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This article is part of the supplement: Sixteenth Annual Computational Neuroscience Meeting: CNS*2007

Open Access Poster presentation

The role of glia in seizures

Ghanim Ullah1*, John R Cressman1, Ernest Barreto2 and Steven J Schiff13

Author Affiliations

1 Center for Neural Engineering, Department of Engineering Science and Mechanics, Pennsylvania State University, University Park, PA 16802, USA

2 Krasnow Institute for Advanced Study, George Mason University, Fairfax, VA 22030, USA

3 Department of Neurosurgery, Pennsylvania State University, University Park, PA 16802, USA

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BMC Neuroscience 2007, 8(Suppl 2):P28  doi:10.1186/1471-2202-8-S2-P28

The electronic version of this article is the complete one and can be found online at:

Published:6 July 2007

© 2007 Ullah et al; licensee BioMed Central Ltd.


We present an ionic current model, composed of Hodgkin-Huxley type neurons and glia designed to investigate the role of potassium in the generation and evolution of neuronal network instabilities leading to seizures. We show that such networks reproduce seizure-like activity if glial cells fail to maintain the proper extracellular K+ concentration.


Our neuronal network model combines the Hodgkin-Huxley type of formulism for the neuronal currents with a model for the dynamics of extra and intracellular K+ concentration controlled by a glial network. The equations for the ionic currents are adopted from the model in ref. [1]. The extra and intracellular K+ concentrations are calculated based on various K+ currents.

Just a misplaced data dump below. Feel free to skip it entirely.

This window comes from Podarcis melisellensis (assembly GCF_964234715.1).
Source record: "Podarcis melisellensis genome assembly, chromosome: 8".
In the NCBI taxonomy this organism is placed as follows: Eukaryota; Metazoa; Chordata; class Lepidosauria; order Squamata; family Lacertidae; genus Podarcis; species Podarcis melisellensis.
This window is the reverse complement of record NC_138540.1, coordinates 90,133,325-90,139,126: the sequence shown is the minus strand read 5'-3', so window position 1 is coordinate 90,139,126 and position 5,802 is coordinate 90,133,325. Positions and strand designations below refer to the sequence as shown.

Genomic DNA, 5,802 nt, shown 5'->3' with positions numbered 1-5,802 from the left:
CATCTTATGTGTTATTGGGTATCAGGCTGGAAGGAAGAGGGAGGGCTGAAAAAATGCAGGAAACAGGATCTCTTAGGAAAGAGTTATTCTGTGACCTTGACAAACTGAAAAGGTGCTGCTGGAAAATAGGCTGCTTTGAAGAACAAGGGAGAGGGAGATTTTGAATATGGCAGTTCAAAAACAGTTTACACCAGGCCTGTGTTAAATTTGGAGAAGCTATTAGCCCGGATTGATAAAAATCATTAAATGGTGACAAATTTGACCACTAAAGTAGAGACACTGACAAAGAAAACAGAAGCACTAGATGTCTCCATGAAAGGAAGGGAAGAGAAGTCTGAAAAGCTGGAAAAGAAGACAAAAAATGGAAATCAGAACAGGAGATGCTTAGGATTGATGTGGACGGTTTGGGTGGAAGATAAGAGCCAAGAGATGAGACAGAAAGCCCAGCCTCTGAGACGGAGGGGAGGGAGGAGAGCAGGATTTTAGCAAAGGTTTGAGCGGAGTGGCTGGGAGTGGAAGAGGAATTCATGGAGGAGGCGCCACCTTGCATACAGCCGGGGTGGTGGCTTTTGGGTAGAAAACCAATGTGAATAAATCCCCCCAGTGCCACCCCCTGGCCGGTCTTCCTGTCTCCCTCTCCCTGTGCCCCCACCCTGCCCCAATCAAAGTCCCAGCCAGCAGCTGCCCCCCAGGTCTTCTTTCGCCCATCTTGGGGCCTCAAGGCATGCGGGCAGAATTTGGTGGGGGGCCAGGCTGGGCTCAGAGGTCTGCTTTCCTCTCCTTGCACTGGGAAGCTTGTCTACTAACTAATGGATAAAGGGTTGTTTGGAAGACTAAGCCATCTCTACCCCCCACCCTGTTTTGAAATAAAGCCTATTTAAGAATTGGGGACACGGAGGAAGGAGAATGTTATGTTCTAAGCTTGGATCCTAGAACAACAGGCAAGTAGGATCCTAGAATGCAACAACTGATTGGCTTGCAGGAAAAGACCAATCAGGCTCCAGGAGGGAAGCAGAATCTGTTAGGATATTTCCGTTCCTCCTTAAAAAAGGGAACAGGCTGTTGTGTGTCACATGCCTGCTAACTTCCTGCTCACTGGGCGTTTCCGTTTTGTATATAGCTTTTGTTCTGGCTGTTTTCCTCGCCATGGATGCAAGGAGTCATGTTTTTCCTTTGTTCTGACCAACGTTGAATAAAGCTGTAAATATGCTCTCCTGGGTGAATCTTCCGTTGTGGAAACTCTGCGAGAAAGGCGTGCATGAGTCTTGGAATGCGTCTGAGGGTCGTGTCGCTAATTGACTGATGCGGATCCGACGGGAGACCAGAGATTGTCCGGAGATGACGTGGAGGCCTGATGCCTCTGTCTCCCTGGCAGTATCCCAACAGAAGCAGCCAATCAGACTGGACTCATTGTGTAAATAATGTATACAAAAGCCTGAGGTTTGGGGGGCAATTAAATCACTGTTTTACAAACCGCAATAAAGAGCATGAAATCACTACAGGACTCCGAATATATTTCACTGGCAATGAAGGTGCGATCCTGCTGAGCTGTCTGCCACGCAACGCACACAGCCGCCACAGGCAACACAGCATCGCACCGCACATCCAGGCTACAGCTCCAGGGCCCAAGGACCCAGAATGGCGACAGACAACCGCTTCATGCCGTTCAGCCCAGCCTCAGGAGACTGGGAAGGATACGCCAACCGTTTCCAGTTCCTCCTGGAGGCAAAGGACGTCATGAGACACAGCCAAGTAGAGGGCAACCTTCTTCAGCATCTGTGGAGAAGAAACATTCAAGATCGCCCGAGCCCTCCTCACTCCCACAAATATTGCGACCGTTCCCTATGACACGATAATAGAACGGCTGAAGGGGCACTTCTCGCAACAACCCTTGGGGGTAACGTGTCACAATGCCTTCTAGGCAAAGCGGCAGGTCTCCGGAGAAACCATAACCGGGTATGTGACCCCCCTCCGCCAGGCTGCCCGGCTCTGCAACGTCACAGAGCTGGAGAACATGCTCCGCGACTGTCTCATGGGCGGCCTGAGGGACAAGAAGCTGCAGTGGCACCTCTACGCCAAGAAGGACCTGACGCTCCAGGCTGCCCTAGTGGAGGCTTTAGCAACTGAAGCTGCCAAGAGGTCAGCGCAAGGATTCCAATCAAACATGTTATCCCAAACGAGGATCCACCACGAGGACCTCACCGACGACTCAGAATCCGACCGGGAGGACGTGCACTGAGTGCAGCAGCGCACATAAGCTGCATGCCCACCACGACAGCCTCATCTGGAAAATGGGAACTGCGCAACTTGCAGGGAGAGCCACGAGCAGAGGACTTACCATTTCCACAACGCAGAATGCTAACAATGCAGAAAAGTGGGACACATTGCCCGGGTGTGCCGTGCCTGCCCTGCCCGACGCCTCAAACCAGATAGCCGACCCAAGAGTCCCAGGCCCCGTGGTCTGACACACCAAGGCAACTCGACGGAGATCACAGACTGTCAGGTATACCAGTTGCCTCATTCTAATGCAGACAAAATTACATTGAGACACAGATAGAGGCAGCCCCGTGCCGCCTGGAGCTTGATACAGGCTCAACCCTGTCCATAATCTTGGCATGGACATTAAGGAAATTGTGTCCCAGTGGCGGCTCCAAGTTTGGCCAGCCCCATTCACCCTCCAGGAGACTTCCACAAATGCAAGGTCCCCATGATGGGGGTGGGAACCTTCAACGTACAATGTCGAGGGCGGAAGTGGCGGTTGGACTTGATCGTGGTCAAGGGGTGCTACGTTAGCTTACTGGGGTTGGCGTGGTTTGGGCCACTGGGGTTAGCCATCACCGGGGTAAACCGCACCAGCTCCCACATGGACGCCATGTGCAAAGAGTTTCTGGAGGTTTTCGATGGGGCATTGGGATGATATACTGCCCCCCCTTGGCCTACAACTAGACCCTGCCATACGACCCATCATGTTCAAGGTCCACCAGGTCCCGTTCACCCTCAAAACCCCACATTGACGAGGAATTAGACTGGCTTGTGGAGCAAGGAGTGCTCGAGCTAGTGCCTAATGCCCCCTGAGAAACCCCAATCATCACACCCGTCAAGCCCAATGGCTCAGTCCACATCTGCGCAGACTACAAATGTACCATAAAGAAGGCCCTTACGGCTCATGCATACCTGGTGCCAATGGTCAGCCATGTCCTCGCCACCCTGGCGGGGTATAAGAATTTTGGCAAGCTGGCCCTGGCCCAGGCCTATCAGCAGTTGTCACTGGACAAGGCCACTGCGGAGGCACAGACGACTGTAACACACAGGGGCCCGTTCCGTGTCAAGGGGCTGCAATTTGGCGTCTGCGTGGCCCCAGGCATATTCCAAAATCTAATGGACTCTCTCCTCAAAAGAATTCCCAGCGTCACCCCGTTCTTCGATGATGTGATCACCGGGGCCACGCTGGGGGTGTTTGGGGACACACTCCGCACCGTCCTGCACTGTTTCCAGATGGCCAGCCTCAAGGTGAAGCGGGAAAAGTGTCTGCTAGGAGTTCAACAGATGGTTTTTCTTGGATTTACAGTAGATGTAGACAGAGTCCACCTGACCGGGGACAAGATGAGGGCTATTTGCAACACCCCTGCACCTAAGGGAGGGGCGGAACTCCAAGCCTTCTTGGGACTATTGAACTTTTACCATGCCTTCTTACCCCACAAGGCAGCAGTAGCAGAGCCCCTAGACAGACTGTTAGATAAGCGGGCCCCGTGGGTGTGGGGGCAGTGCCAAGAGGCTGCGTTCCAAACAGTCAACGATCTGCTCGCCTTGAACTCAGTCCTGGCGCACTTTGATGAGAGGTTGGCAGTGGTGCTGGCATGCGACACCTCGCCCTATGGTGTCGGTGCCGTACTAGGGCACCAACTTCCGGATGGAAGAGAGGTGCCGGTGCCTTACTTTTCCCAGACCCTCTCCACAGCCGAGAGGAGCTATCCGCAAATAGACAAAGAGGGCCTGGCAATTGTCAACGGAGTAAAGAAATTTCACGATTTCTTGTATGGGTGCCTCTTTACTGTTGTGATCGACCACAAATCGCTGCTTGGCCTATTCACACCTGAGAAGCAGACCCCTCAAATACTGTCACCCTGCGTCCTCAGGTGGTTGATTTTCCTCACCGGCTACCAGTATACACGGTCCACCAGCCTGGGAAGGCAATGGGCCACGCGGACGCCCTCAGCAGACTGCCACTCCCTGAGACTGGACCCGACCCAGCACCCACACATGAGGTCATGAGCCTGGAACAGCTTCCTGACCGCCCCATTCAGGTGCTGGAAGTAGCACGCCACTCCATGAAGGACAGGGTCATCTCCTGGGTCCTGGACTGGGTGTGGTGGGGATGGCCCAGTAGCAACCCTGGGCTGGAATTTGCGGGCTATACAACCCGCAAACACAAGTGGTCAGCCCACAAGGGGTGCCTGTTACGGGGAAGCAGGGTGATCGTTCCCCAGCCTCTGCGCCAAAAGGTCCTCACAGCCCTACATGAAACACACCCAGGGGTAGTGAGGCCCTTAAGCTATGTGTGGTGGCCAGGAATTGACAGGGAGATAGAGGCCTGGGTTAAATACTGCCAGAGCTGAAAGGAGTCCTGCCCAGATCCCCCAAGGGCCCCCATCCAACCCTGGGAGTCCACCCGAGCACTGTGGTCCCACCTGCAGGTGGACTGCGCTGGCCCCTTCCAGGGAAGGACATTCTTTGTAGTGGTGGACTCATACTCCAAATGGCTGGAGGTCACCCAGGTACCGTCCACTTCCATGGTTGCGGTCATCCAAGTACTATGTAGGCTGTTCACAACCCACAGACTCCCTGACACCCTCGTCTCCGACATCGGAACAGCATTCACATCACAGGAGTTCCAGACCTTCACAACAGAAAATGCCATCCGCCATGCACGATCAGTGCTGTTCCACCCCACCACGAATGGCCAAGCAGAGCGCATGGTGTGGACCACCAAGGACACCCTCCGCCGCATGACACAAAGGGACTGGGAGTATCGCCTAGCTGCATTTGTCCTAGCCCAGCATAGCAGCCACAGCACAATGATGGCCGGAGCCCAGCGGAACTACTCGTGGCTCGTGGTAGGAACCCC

We investigate the instability in cortical networks by studying two interacting one-dimensional networks consisting of 100 pyramidal cells and 100 interneurons. The network exhibits persistent and spatially confined activity in a parameter range where inhibition is balanced by excitation. We then find various physiologic conditions under which a network displaying a stable persistent activity can switch to seizure like states.


The main finding of our study is that the network activity packet is stable provided that (1) the excitable synaptic strength is not very high; (2) the extracellular potassium concentration is low enough to be well in the physiological range (i.e. the glial network is functioning efficiently); and (3) perturbations to the network are not very strong.


Supported by NIH grants ROIMH50006 and K02MH01493.


  1. Gutkin BS, Laing CR, Colby CL, Chow CC, Ermentrout GB: Turning on and off with excitation: the role of spike-timing asynchrony and synchrony in sustained neural activity.

    J Comput Neurosci 2001, 11:121-134. PubMed Abstract | Publisher Full Text OpenURL